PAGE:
Features I by I 28.08.14

Forgotten Classics: Emanuel Taylor’s ‘You Really Got A Hold On Me’


‘You Really Got A Hold On Me’
(Bernard Records, 1978)

Picked by: Cultures of Soul Records boss Deano Sounds

deanosounds-8.28.2014 It was pretty challenging to pick just one “forgotten classic” to feature here since I run a label that specializes in releasing rare music that has yet to be reissued. My goal for the label is to put out music just like this – albums and singles that have been left in obscurity but are worthy of a second look and will hopefully reach a whole new legion of fans.

I don’t have a great story about how I discovered Emanuel Taylor’s ‘You Really Got a Hold On Me’. Long story short, I first heard the track while researching potential soul 45s for my label. So many great rare soul 45s are reissued before I have a chance to sink my teeth into them, so it was a shock to me that this one wasn’t.

The title to this track is a bit misleading, as it isn’t a cover of Smokey Robinson and the Miracles’ ‘You Really Got A Hold On Me’, but this 45 has it all. Vocals and harmonies reminiscent of Stevie Wonder penetrate a drum beat similar to that of ‘Signed, Sealed, Delivered, I’m Yours’. The horn and string sections parallel a classic ’60s Motown sound. This track is so perfectly crafted – from its tight snare and hi-hat groove to its soaring horn and string parts, emotional vocals, and lyrics about one man’s affections for his lover – that it really should be in the Motown cannon.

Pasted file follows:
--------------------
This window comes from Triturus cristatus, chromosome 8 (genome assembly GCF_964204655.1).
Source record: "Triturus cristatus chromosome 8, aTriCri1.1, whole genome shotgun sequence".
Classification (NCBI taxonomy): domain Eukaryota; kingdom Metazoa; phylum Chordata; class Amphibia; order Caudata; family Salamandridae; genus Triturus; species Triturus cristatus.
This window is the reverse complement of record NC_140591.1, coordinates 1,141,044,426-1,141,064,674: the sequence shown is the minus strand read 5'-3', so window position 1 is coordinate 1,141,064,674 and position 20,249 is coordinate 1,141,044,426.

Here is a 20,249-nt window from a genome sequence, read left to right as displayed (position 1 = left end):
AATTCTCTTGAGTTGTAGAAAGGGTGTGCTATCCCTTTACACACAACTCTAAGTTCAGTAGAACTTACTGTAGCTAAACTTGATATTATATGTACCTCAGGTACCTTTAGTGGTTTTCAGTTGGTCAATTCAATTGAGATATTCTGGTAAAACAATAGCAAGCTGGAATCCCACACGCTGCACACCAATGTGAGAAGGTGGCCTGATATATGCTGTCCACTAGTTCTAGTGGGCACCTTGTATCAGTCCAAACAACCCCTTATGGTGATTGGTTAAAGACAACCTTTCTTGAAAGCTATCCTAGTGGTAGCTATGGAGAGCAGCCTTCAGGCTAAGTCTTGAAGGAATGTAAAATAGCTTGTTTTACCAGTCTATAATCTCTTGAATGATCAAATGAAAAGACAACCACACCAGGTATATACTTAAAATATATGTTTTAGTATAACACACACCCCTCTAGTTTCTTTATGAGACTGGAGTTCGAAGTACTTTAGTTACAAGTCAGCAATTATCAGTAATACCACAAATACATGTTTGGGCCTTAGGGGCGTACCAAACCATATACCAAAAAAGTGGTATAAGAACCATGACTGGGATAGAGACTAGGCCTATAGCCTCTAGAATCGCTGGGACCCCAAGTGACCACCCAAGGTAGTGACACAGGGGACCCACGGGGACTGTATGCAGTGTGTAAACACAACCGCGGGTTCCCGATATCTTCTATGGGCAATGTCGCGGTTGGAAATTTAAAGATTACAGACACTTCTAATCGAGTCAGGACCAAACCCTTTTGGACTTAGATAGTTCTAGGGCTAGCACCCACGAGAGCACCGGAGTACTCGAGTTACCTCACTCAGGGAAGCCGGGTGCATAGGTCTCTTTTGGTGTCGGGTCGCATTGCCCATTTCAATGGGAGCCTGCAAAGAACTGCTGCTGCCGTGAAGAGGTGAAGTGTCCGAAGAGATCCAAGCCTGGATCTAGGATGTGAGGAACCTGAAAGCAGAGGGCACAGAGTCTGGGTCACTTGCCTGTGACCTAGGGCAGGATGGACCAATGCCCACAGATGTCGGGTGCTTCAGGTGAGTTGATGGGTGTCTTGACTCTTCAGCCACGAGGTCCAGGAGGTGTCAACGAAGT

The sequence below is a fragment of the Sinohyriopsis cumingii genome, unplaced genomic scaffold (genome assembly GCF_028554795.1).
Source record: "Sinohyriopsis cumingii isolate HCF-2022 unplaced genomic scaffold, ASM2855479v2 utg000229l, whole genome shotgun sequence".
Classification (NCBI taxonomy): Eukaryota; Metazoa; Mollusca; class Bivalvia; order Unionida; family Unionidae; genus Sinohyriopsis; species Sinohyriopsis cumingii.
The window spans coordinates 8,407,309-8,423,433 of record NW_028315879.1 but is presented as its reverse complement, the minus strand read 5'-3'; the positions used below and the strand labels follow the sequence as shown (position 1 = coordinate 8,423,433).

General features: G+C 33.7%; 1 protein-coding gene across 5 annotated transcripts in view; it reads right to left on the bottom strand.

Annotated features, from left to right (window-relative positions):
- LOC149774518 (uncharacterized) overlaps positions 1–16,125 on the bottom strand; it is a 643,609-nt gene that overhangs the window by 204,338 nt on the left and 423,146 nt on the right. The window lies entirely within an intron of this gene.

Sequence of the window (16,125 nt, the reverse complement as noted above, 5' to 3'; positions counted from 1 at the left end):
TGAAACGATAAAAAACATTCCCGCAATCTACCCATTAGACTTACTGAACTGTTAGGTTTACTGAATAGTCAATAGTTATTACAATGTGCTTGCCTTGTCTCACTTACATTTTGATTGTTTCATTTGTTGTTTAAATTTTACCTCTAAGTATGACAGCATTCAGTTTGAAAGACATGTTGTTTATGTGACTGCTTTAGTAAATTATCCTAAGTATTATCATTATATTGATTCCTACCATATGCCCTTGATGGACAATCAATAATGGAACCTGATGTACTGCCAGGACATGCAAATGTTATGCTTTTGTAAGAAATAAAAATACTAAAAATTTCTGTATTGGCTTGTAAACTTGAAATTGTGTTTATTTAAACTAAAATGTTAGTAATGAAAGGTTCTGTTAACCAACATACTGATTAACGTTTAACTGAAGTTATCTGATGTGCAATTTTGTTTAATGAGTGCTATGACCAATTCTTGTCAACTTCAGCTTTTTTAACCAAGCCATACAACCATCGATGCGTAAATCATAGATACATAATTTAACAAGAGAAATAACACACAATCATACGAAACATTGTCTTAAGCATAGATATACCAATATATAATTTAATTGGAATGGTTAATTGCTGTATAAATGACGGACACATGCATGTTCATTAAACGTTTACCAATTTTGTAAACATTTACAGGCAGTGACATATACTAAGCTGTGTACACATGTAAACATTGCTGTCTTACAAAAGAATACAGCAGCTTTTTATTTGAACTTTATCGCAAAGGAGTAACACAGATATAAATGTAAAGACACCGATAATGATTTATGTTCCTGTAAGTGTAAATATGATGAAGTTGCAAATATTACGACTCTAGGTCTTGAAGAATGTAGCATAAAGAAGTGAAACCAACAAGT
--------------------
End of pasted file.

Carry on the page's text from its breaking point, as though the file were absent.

The B-side, ‘Society’ is a killer ’70s funk number thanks to its falsetto vocals and anti-war lyrics. It was released in 1978 on Bernard Records, a small, now-defunct Detroit-based label. Emanuel recorded another single and additional material for an album but it never materialized. ‘You Really Got a Hold On Me’ received some airplay on the radio station WCHB in Detroit by DJ Tiger Dan but never made it out of the region, likely because the music industry had moved on from the sounds of the ’60s to the emerging beat of disco.

To this day Emanuel still sings and records gospel music but this single remains hugely underrated, even on the northern soul scene. When I did get in touch with him to license the 45 we chatted about the music of Detroit in the ’70s, all the great clubs he performed in back then including Twenty Grand, Orchestra Hall, and Latin Quarters, and of course about the single. I get the sense that Emanuel feels this track should have been a huge hit.



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